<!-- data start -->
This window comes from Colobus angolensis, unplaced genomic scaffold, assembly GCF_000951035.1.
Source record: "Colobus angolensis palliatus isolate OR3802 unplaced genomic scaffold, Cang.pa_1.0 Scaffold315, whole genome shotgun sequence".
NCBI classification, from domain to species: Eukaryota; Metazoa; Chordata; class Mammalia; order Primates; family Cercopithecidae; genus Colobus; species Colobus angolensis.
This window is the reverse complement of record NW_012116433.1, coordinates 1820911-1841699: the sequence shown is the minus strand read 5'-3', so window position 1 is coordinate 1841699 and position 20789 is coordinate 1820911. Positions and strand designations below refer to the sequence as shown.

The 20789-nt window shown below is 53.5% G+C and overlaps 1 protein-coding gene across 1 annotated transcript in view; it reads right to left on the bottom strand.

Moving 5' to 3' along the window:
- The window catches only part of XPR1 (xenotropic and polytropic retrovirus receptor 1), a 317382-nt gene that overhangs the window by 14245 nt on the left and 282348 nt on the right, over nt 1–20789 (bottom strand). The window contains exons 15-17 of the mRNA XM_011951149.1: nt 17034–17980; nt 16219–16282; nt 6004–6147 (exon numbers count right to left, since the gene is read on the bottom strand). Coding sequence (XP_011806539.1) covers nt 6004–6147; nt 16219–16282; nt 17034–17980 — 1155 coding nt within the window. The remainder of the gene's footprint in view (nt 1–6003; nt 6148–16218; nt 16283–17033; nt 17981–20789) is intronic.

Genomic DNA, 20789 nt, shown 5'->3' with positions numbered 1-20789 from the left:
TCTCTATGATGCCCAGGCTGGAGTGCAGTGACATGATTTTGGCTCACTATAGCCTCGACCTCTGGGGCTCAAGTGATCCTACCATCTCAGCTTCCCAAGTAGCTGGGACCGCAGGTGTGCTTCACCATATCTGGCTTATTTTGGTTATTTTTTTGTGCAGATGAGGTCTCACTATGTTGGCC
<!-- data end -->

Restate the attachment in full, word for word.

This window comes from Colobus angolensis, unplaced genomic scaffold, assembly GCF_000951035.1.
Source record: "Colobus angolensis palliatus isolate OR3802 unplaced genomic scaffold, Cang.pa_1.0 Scaffold315, whole genome shotgun sequence".
NCBI classification, from domain to species: Eukaryota; Metazoa; Chordata; class Mammalia; order Primates; family Cercopithecidae; genus Colobus; species Colobus angolensis.
This window is the reverse complement of record NW_012116433.1, coordinates 1820911-1841699: the sequence shown is the minus strand read 5'-3', so window position 1 is coordinate 1841699 and position 20789 is coordinate 1820911. Positions and strand designations below refer to the sequence as shown.

The 20789-nt window shown below is 53.5% G+C and overlaps 1 protein-coding gene across 1 annotated transcript in view; it reads right to left on the bottom strand.

Moving 5' to 3' along the window:
- The window catches only part of XPR1 (xenotropic and polytropic retrovirus receptor 1), a 317382-nt gene that overhangs the window by 14245 nt on the left and 282348 nt on the right, over nt 1–20789 (bottom strand). The window contains exons 15-17 of the mRNA XM_011951149.1: nt 17034–17980; nt 16219–16282; nt 6004–6147 (exon numbers count right to left, since the gene is read on the bottom strand). Coding sequence (XP_011806539.1) covers nt 6004–6147; nt 16219–16282; nt 17034–17980 — 1155 coding nt within the window. The remainder of the gene's footprint in view (nt 1–6003; nt 6148–16218; nt 16283–17033; nt 17981–20789) is intronic.

Genomic DNA, 20789 nt, shown 5'->3' with positions numbered 1-20789 from the left:
TCTCTATGATGCCCAGGCTGGAGTGCAGTGACATGATTTTGGCTCACTATAGCCTCGACCTCTGGGGCTCAAGTGATCCTACCATCTCAGCTTCCCAAGTAGCTGGGACCGCAGGTGTGCTTCACCATATCTGGCTTATTTTGGTTATTTTTTTGTGCAGATGAGGTCTCACTATGTTGGCC